Speaking of mint, making a simple syrup with the leaves and storing in the refrigerator gives you a useful addition to fruit salad, iced tea or cocktails. I have found the way to extract the most flavor for mint is to make the simple syrup first, turn off heat and add plenty of chopped or bruised leaves as it cools. Later strain the concoction and bottle it. Store in the refrigerator.

For those trying to cut back on sodium, herbs are the answer to up the flavors of your dish. Experiment. Even something simple like a pasta sauce, noodle casseroles, potato dishes benefit from the addition of fresh herbs.

A roast chicken moves up to gourmet status with rosemary sprigs snuggled under the skin or placed in the cavity with a cut lemon and garlic. Roasted lamb just calls for rosemary in my book.

Here’s my riff on Julia Child’s herb-stuffed lamb:

Roast lamb with herb stuffing
One boneless leg of lamb
3 tablespoons finely chopped garlic
2 tablespoons finely chopped rosemary
2 tablespoons chopped chives
1/2 cup finely chopped parsley
Salt and pepper to taste

Cut the lamb roast down one side to lay flat unless the butcher has done this already. Liberally season with salt and pepper.

In a small bowl mix the chopped herbs and garlic and spread over opened meat. Roll the roast and secure with butcher’s twine. Rub the surface with extra virgin olive oil.

Place in an oiled baking pan and roast for about 20 minutes per pound at 350 degrees. Cook more or less depending on your likes.

The amounts of stuffing herbs can also vary to your liking and other favorites substituted as well. I have done this in advance because of scheduling and found the flavors permeated the roast even better. Store in the refrigerator if you do. This has become our Easter dinner favorite.

One 8-ounce block of cream cheese
Mix of finely chopped fresh herbs such as dill, sage, thyme, savory (about 2 tablespoons)
One large clove of garlic finely minced or pressed

Bring the cheese to room temperature and mix the herbs and garlic in with a fork. Set in the refrigerator in a covered container to bring out the flavors. This is useful for snacking on crackers or celery sticks. Use in place of mayo on a tomato or cucumber sandwich. Add to steamed vegetables in place of butter.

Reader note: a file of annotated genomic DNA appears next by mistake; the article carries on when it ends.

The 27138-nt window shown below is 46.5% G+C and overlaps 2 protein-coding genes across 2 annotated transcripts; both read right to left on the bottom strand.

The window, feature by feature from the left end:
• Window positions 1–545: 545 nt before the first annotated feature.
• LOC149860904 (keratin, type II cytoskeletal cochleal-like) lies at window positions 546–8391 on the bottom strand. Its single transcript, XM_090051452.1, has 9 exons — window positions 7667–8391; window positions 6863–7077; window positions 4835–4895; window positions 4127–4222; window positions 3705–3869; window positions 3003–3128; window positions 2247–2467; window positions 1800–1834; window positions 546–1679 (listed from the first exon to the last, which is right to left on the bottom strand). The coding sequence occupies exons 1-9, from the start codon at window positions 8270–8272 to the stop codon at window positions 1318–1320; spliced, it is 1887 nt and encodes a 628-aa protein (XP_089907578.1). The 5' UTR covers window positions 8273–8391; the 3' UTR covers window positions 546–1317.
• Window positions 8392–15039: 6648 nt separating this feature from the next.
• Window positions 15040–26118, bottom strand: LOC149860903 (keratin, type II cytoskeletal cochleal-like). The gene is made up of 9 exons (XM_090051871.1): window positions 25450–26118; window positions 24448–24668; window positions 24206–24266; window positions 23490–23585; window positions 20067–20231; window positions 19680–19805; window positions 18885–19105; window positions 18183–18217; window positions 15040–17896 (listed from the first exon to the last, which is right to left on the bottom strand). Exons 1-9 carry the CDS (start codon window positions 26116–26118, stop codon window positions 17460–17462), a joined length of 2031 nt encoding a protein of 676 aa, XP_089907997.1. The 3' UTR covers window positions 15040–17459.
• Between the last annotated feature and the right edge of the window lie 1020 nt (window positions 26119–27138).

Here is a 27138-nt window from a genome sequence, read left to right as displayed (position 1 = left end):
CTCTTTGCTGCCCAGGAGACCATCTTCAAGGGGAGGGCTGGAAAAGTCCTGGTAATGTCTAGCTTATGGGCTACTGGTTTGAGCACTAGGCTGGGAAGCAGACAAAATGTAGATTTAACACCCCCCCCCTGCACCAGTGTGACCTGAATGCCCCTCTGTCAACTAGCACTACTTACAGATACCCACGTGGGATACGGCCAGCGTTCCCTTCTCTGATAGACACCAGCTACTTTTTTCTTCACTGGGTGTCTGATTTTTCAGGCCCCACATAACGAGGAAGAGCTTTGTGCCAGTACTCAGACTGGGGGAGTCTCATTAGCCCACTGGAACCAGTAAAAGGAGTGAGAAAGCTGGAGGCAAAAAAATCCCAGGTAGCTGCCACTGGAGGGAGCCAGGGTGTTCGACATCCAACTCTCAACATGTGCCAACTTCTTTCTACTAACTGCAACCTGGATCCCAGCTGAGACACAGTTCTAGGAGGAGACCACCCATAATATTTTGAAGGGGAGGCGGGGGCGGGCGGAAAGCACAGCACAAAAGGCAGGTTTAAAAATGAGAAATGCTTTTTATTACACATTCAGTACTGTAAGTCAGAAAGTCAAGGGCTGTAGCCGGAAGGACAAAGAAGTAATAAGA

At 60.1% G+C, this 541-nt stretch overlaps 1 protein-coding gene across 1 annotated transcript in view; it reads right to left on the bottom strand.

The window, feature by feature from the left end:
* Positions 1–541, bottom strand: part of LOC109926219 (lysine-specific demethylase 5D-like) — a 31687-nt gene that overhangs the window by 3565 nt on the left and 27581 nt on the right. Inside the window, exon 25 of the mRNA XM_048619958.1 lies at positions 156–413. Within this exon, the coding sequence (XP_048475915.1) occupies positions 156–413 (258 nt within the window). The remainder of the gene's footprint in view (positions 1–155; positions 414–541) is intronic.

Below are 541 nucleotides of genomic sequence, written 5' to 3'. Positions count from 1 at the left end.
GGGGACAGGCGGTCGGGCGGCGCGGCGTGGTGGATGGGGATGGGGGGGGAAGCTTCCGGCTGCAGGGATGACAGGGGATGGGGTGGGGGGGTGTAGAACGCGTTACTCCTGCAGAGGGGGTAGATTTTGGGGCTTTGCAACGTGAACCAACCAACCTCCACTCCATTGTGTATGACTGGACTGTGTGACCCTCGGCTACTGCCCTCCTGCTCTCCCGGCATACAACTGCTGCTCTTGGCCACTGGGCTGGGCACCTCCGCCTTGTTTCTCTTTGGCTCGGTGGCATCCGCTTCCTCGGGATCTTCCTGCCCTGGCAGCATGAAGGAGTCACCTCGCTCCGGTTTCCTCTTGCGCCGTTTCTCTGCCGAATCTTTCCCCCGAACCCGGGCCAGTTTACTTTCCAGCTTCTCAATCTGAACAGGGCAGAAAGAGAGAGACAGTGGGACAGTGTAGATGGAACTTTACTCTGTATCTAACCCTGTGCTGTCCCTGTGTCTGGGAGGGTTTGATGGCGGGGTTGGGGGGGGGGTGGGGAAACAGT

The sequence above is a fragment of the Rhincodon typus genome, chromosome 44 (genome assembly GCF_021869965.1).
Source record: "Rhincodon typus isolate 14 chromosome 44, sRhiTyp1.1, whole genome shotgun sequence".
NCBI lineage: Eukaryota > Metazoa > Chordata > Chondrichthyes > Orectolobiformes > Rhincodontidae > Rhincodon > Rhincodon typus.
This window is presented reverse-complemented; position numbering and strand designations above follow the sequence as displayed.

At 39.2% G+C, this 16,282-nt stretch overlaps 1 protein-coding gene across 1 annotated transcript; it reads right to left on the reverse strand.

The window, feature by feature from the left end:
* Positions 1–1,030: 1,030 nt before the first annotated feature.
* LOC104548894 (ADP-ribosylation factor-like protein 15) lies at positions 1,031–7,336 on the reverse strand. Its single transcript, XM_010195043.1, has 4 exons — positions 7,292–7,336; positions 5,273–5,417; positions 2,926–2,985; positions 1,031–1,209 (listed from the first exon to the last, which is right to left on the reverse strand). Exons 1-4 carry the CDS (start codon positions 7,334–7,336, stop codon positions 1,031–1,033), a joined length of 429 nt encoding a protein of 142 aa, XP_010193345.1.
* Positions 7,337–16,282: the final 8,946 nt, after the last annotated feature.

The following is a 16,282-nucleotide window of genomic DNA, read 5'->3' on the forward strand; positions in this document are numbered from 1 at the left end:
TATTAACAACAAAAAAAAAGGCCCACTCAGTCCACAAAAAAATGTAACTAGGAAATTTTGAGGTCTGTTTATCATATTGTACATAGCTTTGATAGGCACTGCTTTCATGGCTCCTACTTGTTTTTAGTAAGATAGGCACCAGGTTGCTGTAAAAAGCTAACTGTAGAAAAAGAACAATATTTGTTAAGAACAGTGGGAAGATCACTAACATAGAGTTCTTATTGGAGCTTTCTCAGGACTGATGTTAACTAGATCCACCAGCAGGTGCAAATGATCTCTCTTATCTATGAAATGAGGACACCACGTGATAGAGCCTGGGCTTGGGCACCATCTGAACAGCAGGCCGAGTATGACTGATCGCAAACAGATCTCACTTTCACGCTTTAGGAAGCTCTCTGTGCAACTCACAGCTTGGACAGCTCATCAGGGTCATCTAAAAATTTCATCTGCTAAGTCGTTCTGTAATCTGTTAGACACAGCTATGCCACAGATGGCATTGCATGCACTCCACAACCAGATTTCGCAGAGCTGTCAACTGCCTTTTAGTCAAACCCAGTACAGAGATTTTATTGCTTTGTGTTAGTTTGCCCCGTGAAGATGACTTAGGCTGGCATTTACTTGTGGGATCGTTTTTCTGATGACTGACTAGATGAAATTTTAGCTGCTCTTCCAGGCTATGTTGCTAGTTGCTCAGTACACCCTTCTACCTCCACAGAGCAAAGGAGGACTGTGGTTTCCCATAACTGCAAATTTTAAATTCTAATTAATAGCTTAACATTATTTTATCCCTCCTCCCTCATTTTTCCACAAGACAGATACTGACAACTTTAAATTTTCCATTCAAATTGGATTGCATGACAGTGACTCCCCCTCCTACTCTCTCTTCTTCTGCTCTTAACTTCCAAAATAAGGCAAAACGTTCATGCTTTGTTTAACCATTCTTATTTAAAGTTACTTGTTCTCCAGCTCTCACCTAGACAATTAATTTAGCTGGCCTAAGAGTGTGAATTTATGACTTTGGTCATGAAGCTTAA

Sweet basil pesto
2 cups fresh basil leaves
2 large cloves garlic
2 tablespoons pine nuts (or walnuts)
3 tablespoons grated parmesan or pecorino cheese
Extra virgin olive oil as needed (about 1/2 cup)

In food processor or blender, puree basil, nuts and garlic. Slowly add oil until desired consistency is reached. Should be thick but smooth. Don’t over blend as oil will take on a harsh flavor. Stir in cheese. Place in storage containers and freeze.

I like tarragon with fish and egg dishes. It is delicately flavored and has a somewhat anise-like taste.

Basil is a basic for me and many containers of pesto are stored for future sauces. Pesto can be a sauce unto itself or added to tomato or other pasta sauces. It’s a fine addition to ratatouille, minestrone and diluted with olive oil as a salad dressing. Great on caprese salad.

Store in the freezer in small containers. Using a sturdy knife chip off the amount you’ll need; or some cooks store as cubes using an ice cube tray to form the cubes.

Extending the flavors of summer is the goal here. I hope you’ll experiment with your lovely garden produce.

Keep them handy, but I fear the windowsill method rarely works well. I have used the aero garden and found that a good off-season method for growing but it’s small scale so preserving is best.

Here’s to a delicious summer.